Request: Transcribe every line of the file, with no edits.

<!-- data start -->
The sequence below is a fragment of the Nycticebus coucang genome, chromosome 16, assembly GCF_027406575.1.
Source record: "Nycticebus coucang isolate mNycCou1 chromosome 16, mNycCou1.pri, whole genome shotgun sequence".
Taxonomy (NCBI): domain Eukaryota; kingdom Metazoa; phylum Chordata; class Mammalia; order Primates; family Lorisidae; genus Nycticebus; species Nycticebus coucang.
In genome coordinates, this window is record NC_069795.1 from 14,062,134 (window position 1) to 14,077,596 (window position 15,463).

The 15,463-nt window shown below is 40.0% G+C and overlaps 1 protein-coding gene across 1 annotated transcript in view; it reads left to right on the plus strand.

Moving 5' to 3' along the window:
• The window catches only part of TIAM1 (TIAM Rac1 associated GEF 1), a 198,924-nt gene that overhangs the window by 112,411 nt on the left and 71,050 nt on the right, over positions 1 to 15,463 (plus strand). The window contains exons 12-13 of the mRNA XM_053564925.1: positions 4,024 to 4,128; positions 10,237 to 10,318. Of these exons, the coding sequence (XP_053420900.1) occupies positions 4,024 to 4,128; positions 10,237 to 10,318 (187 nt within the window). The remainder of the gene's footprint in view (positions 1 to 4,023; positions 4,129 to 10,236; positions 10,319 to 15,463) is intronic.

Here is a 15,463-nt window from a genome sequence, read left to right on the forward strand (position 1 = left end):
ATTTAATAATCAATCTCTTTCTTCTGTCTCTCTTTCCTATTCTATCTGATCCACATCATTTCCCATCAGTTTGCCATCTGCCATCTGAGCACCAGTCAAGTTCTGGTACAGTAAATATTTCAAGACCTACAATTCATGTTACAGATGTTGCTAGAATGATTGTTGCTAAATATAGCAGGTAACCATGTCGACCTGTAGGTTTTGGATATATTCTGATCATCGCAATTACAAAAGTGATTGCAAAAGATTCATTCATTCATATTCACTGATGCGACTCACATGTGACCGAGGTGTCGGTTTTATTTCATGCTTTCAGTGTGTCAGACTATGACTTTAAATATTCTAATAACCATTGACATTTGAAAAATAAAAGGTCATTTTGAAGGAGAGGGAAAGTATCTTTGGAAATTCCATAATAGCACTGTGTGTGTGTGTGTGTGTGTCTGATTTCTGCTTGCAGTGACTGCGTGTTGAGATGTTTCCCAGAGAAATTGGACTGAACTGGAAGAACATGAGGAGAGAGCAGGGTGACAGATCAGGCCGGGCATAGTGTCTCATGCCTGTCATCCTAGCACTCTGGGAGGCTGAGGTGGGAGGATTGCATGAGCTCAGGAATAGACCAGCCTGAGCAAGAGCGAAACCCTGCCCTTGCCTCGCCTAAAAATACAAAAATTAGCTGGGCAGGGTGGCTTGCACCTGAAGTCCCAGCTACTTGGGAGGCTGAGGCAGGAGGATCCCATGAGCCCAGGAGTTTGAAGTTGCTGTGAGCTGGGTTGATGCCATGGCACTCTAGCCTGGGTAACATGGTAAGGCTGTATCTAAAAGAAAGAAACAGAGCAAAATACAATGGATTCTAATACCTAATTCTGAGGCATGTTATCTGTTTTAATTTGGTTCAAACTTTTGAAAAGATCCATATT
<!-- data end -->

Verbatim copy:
The sequence below is a fragment of the Nycticebus coucang genome, chromosome 16, assembly GCF_027406575.1.
Source record: "Nycticebus coucang isolate mNycCou1 chromosome 16, mNycCou1.pri, whole genome shotgun sequence".
Taxonomy (NCBI): domain Eukaryota; kingdom Metazoa; phylum Chordata; class Mammalia; order Primates; family Lorisidae; genus Nycticebus; species Nycticebus coucang.
In genome coordinates, this window is record NC_069795.1 from 14,062,134 (window position 1) to 14,077,596 (window position 15,463).

The 15,463-nt window shown below is 40.0% G+C and overlaps 1 protein-coding gene across 1 annotated transcript in view; it reads left to right on the plus strand.

Moving 5' to 3' along the window:
• The window catches only part of TIAM1 (TIAM Rac1 associated GEF 1), a 198,924-nt gene that overhangs the window by 112,411 nt on the left and 71,050 nt on the right, over positions 1 to 15,463 (plus strand). The window contains exons 12-13 of the mRNA XM_053564925.1: positions 4,024 to 4,128; positions 10,237 to 10,318. Of these exons, the coding sequence (XP_053420900.1) occupies positions 4,024 to 4,128; positions 10,237 to 10,318 (187 nt within the window). The remainder of the gene's footprint in view (positions 1 to 4,023; positions 4,129 to 10,236; positions 10,319 to 15,463) is intronic.

Here is a 15,463-nt window from a genome sequence, read left to right on the forward strand (position 1 = left end):
ATTTAATAATCAATCTCTTTCTTCTGTCTCTCTTTCCTATTCTATCTGATCCACATCATTTCCCATCAGTTTGCCATCTGCCATCTGAGCACCAGTCAAGTTCTGGTACAGTAAATATTTCAAGACCTACAATTCATGTTACAGATGTTGCTAGAATGATTGTTGCTAAATATAGCAGGTAACCATGTCGACCTGTAGGTTTTGGATATATTCTGATCATCGCAATTACAAAAGTGATTGCAAAAGATTCATTCATTCATATTCACTGATGCGACTCACATGTGACCGAGGTGTCGGTTTTATTTCATGCTTTCAGTGTGTCAGACTATGACTTTAAATATTCTAATAACCATTGACATTTGAAAAATAAAAGGTCATTTTGAAGGAGAGGGAAAGTATCTTTGGAAATTCCATAATAGCACTGTGTGTGTGTGTGTGTGTGTCTGATTTCTGCTTGCAGTGACTGCGTGTTGAGATGTTTCCCAGAGAAATTGGACTGAACTGGAAGAACATGAGGAGAGAGCAGGGTGACAGATCAGGCCGGGCATAGTGTCTCATGCCTGTCATCCTAGCACTCTGGGAGGCTGAGGTGGGAGGATTGCATGAGCTCAGGAATAGACCAGCCTGAGCAAGAGCGAAACCCTGCCCTTGCCTCGCCTAAAAATACAAAAATTAGCTGGGCAGGGTGGCTTGCACCTGAAGTCCCAGCTACTTGGGAGGCTGAGGCAGGAGGATCCCATGAGCCCAGGAGTTTGAAGTTGCTGTGAGCTGGGTTGATGCCATGGCACTCTAGCCTGGGTAACATGGTAAGGCTGTATCTAAAAGAAAGAAACAGAGCAAAATACAATGGATTCTAATACCTAATTCTGAGGCATGTTATCTGTTTTAATTTGGTTCAAACTTTTGAAAAGATCCATATT